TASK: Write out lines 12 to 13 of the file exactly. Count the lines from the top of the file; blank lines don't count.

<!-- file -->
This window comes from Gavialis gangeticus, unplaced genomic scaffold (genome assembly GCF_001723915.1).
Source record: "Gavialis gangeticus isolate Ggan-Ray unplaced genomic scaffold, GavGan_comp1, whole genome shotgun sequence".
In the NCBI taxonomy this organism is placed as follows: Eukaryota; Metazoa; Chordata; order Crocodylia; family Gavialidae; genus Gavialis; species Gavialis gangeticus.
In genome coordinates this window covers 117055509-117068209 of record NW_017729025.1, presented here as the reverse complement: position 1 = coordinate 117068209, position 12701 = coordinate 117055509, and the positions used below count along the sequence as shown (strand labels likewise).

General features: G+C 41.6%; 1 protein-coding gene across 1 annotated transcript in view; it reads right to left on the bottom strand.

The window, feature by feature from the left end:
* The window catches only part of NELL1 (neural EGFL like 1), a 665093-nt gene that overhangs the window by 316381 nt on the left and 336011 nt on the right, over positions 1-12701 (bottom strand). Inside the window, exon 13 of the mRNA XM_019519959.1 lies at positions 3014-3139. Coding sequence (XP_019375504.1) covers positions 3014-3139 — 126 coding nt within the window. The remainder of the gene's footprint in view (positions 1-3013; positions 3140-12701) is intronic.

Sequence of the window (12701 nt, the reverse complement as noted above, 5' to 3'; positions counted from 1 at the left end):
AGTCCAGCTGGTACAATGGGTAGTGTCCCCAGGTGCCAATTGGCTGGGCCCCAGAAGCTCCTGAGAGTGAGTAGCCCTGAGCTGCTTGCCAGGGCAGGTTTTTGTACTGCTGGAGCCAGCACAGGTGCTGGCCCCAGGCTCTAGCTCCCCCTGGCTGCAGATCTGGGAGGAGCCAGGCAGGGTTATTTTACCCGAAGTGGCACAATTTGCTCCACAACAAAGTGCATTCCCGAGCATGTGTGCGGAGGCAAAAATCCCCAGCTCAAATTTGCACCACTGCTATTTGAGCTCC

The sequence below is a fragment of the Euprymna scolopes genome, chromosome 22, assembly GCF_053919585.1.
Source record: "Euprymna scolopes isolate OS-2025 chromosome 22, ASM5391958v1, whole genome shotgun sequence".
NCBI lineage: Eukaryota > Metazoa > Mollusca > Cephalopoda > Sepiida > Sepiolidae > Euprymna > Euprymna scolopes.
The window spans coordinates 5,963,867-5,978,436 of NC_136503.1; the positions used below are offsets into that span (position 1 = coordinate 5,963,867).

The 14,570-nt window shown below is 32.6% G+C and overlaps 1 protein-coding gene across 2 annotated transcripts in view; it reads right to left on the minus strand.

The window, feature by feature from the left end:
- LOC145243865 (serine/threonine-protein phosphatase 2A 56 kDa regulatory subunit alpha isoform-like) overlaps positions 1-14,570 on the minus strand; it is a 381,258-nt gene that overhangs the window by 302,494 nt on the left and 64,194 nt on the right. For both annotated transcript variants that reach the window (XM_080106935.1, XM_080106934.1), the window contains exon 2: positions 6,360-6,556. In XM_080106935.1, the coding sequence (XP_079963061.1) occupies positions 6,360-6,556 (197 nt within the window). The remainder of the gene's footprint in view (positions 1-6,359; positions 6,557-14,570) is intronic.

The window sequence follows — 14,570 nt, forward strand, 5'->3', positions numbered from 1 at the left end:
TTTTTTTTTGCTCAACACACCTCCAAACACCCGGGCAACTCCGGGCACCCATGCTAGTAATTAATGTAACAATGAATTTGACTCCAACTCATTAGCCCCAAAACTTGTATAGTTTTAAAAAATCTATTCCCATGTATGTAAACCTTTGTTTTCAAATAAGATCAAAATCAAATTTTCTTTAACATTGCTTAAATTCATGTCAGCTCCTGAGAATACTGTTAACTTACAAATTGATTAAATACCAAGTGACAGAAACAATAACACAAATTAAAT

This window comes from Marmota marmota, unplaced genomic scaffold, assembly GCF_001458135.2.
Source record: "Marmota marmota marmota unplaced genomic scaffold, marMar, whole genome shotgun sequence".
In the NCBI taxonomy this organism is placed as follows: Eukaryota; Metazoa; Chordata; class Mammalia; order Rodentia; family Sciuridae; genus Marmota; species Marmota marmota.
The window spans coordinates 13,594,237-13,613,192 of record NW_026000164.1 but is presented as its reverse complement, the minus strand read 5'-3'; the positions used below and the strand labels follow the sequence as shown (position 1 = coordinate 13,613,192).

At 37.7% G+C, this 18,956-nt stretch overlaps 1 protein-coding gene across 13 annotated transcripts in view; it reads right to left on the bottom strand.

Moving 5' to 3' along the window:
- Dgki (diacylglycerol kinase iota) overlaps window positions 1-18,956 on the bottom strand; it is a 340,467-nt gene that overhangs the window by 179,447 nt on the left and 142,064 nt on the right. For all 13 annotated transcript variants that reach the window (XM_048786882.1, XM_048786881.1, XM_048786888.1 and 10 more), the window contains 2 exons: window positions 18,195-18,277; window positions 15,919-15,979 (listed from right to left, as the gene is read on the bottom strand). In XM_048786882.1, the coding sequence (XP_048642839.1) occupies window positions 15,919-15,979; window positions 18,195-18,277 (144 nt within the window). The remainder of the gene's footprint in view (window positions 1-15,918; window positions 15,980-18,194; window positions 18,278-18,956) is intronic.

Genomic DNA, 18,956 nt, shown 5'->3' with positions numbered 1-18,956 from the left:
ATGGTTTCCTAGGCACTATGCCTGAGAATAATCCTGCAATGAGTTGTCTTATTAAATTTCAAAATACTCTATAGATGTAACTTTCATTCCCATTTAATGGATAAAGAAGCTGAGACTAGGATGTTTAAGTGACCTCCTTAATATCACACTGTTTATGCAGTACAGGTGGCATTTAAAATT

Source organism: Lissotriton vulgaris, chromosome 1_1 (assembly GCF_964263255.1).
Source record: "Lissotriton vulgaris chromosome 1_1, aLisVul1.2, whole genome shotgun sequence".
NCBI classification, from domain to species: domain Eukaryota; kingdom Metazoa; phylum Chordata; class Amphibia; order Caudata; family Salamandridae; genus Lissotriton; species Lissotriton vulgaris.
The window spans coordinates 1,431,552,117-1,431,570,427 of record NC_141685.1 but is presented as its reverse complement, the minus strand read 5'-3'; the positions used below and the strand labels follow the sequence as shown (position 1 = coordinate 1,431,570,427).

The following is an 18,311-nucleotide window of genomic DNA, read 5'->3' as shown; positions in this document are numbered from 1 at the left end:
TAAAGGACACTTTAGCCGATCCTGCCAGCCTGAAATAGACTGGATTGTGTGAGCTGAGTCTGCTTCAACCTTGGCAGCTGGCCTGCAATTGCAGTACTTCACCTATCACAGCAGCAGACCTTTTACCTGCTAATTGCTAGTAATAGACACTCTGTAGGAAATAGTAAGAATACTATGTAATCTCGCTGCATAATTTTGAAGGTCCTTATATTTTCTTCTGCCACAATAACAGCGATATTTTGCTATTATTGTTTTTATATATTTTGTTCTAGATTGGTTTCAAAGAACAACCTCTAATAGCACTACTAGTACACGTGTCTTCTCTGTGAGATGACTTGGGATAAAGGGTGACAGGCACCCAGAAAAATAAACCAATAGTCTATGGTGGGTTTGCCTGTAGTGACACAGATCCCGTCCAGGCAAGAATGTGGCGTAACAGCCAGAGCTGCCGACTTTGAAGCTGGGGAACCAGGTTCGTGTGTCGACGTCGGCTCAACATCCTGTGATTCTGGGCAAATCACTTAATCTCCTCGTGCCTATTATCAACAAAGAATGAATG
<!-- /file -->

NCBI lineage: Eukaryota > Metazoa > Mollusca > Cephalopoda > Sepiida > Sepiolidae > Euprymna > Euprymna scolopes.
The window spans coordinates 5,963,867-5,978,436 of NC_136503.1; the positions used below are offsets into that span (position 1 = coordinate 5,963,867).